# Enable audio (loads snd_bcm2835)


If you’re using a Raspberry Pi 3, use the [pi3]-header instead.

Then your Raspberry Pi should be able to handle your large SD-card when you boot it up again.

2. Update hostname and setup mDNS

Next we are going to change the hostname and add mDNS to make it a little easier to connect to.

The hostname can be changed by editing /etc/hostname, a reboot is required.

mDns can be used to make your Raspberry Pis available on the .local domain. To enable it on the Raspberry Pi, just install the avahi-daemon, and we might as well install any available updates at this point:

sudo apt-get update
sudo apt-get upgrade
sudo apt-get install avahi-daemon

If you’re running mac os-x the .local-domain should now just work out of the box and your raspberry pi will be reachable on <hostname>.local for whatever hostname you changed to in /etc/hostname. If you are running windows you need to install the bonjour-service, see the “What Do I Neeed?”-section here for instructions.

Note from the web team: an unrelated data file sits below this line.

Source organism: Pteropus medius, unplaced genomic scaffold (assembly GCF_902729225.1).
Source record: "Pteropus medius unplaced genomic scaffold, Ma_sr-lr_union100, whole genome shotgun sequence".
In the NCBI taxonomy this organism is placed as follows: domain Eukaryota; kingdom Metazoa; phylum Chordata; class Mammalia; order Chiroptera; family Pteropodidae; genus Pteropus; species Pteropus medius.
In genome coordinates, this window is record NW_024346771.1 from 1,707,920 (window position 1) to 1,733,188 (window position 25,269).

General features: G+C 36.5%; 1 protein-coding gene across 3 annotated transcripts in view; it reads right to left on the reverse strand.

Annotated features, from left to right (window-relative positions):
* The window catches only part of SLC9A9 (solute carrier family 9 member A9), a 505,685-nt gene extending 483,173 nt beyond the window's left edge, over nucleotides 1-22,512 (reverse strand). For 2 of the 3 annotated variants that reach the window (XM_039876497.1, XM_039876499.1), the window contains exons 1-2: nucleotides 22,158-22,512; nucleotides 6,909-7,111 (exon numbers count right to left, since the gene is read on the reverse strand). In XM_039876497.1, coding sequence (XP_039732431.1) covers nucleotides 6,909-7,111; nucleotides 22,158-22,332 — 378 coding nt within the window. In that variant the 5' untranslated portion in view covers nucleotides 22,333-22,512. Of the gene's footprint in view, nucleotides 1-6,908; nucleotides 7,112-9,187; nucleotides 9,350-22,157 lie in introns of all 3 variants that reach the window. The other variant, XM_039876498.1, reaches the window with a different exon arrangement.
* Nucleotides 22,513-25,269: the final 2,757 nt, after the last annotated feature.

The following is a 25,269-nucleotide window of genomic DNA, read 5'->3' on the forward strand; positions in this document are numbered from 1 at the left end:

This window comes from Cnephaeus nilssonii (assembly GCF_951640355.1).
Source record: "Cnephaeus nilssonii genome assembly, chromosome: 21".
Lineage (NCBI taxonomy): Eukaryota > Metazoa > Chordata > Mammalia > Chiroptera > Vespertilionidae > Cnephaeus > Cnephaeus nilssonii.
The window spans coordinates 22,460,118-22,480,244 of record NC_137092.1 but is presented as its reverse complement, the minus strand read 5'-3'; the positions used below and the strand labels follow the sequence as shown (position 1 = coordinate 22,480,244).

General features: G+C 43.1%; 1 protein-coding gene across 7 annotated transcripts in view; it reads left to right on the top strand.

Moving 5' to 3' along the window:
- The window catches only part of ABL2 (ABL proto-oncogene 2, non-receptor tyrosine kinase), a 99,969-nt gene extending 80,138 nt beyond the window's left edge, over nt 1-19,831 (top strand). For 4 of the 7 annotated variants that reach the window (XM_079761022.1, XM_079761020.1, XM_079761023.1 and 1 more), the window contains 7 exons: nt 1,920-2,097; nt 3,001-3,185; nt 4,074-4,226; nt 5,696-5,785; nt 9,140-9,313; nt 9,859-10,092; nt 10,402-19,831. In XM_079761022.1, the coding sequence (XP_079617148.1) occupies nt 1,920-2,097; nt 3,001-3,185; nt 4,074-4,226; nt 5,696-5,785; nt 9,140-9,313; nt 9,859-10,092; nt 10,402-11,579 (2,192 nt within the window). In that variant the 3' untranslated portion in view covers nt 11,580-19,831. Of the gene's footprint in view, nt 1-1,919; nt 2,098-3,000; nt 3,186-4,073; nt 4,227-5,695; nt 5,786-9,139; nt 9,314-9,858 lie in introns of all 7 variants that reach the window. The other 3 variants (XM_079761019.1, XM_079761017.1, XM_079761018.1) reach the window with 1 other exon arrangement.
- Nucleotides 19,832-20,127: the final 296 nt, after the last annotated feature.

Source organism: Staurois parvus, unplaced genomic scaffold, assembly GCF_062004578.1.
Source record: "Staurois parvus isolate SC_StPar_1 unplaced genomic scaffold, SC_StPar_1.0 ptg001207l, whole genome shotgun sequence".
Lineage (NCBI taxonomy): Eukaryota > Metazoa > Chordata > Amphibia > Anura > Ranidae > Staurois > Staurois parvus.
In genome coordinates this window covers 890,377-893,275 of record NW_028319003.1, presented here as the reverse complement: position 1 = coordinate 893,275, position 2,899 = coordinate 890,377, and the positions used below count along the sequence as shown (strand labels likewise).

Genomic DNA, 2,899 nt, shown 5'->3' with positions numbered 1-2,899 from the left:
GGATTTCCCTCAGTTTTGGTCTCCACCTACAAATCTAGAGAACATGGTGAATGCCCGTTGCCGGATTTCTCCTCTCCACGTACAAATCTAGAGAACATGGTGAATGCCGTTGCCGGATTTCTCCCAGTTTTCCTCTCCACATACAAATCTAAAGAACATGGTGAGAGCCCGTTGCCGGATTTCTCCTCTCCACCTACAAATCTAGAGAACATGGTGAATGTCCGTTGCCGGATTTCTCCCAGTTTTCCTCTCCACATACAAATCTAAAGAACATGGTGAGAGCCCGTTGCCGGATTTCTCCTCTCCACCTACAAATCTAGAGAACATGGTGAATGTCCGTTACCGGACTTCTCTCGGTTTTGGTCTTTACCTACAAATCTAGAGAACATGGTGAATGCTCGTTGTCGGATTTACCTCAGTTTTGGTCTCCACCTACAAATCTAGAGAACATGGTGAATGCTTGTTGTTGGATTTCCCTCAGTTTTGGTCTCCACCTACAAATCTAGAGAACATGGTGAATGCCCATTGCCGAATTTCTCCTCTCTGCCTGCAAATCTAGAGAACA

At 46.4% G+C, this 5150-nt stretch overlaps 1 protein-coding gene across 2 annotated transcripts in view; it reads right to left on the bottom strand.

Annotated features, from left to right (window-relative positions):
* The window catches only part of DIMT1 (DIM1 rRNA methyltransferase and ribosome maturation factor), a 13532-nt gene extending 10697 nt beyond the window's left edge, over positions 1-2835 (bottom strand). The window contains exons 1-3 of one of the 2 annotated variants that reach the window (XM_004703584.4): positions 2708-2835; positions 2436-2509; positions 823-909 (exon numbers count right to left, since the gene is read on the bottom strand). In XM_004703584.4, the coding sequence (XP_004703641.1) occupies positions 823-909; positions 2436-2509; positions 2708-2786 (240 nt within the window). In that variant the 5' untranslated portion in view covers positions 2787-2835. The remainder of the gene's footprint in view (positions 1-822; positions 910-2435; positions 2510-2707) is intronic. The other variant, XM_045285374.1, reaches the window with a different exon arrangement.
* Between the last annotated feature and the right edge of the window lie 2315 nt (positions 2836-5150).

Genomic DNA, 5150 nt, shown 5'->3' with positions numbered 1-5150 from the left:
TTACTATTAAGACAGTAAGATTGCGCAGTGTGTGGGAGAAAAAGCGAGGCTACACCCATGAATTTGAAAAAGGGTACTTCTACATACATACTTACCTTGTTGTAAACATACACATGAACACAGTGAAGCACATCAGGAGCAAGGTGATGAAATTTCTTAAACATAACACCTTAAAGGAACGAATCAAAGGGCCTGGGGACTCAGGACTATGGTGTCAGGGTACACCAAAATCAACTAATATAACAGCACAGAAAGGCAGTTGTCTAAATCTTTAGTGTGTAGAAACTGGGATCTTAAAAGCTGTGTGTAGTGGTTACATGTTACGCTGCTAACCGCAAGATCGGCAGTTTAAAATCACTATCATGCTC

3. Setup SSH keys

We don’t want to be logging in with username/password all the time when accessing our Raspberry Pis, so we are going to setup ssh login. If you do not already have an ssh-key on your client computer you can create one, on a mac you would run: ssh-keygen.

Then we copy the key to the raspberry pi using ssh-copy-id:

ssh-copy-id username@remote_host

Now verify that you can login to the Raspberry Pi using ssh: ssh username@remote_host.

If we want we can also disable username/password login altogether and only allow login with ssh keys. We do this by editing /etc/ssh/sshd_config and setting PasswordAuthentication no. For this take effect we need to restart the ssh-service: sudo systemctl restart ssh

4. Setup nfs-share

Most likely you are going to want some shared external storage that your kubernetes nodes can use. For this we are going to setup a nfs-share using an external ssd-drive. If you are running a single node cluster you can skip this step and use a kubernetes hostpath volume instead of nfs volume for your pods.

Main-node setup

First we need to find our external disk, we can do this using sudo lsblk sudo lsblk output